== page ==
Gypsy.

That was the word I heard every day of my life growing up. We were Gypsies and sometimes Tinkers, Knackers, Pikeys. I thought we were all the same – all the Irish Travellers (Pavee), Scottish Travellers (Nagin), Kale, Romany, Romanichal, and Romani. My grandmother called the Pavee and Scottish Travellers who lived near us “parne romane” – White Roma and didn’t treat them any differently to her own family. If someone needed something, we all helped each other. It wasn’t only Romani being evicted, it was Travellers too.

few_caravans_by_road_website-2I remember Kako Tonju’s wagon. When I was a child it seemed huge, though I never had any fear of their horse, Xmara. I recently learned that those relatives were considered Romanichal or Romany and that they had lived in England for more generations than I ever realized. My immediate family on my dad’s side came from Slovakia and Poland only arriving in the UK in the 1900s. On my mother’s, they were Polish too – but they’d been over in the UK since the 1700s at least. They had names like Bacon, Defiance, Patience, Cadalia, Darkiss, and Septimus. I had cousins named Penhelli and Esan. My mother’s name was Trykhaena, though she didn’t use that outside of our family and friends.

I never understood the difference between our groups when I was a child. I thought and felt that we were all the same. I had no understanding about state and nation, about race, or ethnicity.

As I grew, I came to realize the differences and similarities that marked out our cultures. A lot of the language had crossed over into every day use in the area I lived in – words like “radge” – wild, crazy, “scran” – food, “gadjie” – old man, “yaggi” – fire, and “barrie” – nice, treat, were common to hear, even from non-Traveller/Romany.

Maami, though, refused to speak English. The only time I ever heard her say anything, it sounded like barbed-wire had coiled itself around her tongue, the words jagged and suffocating. At home she spoke Rromanes mostly. Papu spoke more English (because of his labouring jobs), but fell under Maami’s language rules at home: No English. Ever. (Slovak, maybe. German, maybe. English, never).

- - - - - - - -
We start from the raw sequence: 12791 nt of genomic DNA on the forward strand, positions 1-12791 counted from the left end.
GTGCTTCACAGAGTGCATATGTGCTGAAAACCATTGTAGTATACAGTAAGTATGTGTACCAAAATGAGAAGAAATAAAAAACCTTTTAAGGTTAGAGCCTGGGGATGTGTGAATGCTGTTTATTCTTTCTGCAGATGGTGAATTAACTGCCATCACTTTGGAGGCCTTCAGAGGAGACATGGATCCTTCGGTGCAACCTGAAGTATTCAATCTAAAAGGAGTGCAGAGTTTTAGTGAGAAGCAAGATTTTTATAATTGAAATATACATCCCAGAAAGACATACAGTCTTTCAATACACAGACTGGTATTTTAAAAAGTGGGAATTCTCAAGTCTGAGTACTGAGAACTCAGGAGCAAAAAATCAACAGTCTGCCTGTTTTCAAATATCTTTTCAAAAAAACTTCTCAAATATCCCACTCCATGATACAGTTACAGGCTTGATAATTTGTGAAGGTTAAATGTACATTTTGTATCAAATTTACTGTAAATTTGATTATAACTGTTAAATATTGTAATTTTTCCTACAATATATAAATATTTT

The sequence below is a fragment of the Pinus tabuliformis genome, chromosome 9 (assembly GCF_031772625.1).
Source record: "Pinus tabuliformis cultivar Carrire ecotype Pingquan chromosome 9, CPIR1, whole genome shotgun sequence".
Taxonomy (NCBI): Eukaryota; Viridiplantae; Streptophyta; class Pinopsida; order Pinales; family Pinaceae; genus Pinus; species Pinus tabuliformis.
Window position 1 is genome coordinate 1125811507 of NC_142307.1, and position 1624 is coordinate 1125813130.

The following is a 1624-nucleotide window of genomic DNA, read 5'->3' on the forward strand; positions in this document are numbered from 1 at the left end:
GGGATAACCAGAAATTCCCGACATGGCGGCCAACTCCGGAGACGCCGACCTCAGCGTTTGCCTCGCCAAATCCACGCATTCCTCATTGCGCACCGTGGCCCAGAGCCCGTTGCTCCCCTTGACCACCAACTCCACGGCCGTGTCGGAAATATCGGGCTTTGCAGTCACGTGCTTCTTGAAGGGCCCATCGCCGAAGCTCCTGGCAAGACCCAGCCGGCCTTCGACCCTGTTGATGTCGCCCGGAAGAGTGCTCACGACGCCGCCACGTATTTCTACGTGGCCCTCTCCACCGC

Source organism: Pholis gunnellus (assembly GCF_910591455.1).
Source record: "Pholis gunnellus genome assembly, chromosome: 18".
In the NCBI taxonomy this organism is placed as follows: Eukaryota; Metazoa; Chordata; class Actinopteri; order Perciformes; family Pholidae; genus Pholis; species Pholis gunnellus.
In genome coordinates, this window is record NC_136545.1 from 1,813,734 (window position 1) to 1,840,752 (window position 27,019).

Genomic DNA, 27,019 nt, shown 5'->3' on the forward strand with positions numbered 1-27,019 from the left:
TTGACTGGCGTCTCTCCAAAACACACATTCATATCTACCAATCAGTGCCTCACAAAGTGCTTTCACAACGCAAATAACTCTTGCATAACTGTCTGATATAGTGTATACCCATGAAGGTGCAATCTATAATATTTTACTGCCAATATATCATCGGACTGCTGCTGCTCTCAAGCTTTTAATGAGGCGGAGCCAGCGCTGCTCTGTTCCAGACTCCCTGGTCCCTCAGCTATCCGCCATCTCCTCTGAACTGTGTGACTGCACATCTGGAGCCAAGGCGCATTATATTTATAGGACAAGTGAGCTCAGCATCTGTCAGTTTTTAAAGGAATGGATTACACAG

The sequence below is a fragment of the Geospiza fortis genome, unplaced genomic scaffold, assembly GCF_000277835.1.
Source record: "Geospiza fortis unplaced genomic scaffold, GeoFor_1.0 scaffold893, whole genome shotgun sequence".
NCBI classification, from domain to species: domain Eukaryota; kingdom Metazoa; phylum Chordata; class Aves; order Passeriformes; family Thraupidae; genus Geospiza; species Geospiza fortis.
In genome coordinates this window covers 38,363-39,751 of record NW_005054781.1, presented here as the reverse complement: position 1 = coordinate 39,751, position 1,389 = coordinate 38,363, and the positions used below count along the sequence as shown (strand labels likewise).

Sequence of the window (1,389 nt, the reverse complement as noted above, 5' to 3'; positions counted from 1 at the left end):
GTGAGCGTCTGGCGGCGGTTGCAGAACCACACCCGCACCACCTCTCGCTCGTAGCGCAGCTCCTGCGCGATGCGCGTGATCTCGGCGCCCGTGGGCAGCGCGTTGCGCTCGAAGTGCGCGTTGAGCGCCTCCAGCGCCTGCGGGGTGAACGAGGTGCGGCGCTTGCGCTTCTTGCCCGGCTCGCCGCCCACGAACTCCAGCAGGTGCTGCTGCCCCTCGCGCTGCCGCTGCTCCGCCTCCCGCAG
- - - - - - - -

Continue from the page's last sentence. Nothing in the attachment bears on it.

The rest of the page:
My father spoke a mixture of Rromanes and Anglo-Romany, with some Kale, and Gammon or Beurla. A clunky and cluttered language, but one he could navigate with ease. Part of our family had lived in the UK for a long time and their pogadi chib had become a natural way of speaking for those of my parents ages. Many of my cousins spoke this way too, though Maami and Papu insisted that we spoke “kherutnji čhib” when we were with them.

Language is powerful; proverbs tell us that words hurt more than just about anything else. Even my own family cautioned:

“Čhines čhuraha, e dukh pes predžal. Čhines laveha, e dukh ačhel” – A wound from a knife fades away. A wound from a word remains.

When I started school I spoke a pogadi chib of my own. A mixture of Rromanes, Anglo-Romany, and Beurla Reagaird/Lowland Scots picked up from the Scottish Traveller kids who lived in the same council housing estate as my grandmother. The words were very similar sometimes, with gadjie for man and pannie for water. Some were very different, for example, “lurach” for untidy, unkempt and “geall!” for “shit!”

Historically, Travellers and Romany (Romanichal, Romani, Romany) have been lumped together as vagrants or Gypsy wanderers. We have been viewed as the same and as trouble since we were first met. Laws and legislation have followed suit, with all of us being covered under the term “Roma Gypsy Travellers” which has only created more confusion about our identity and belonging.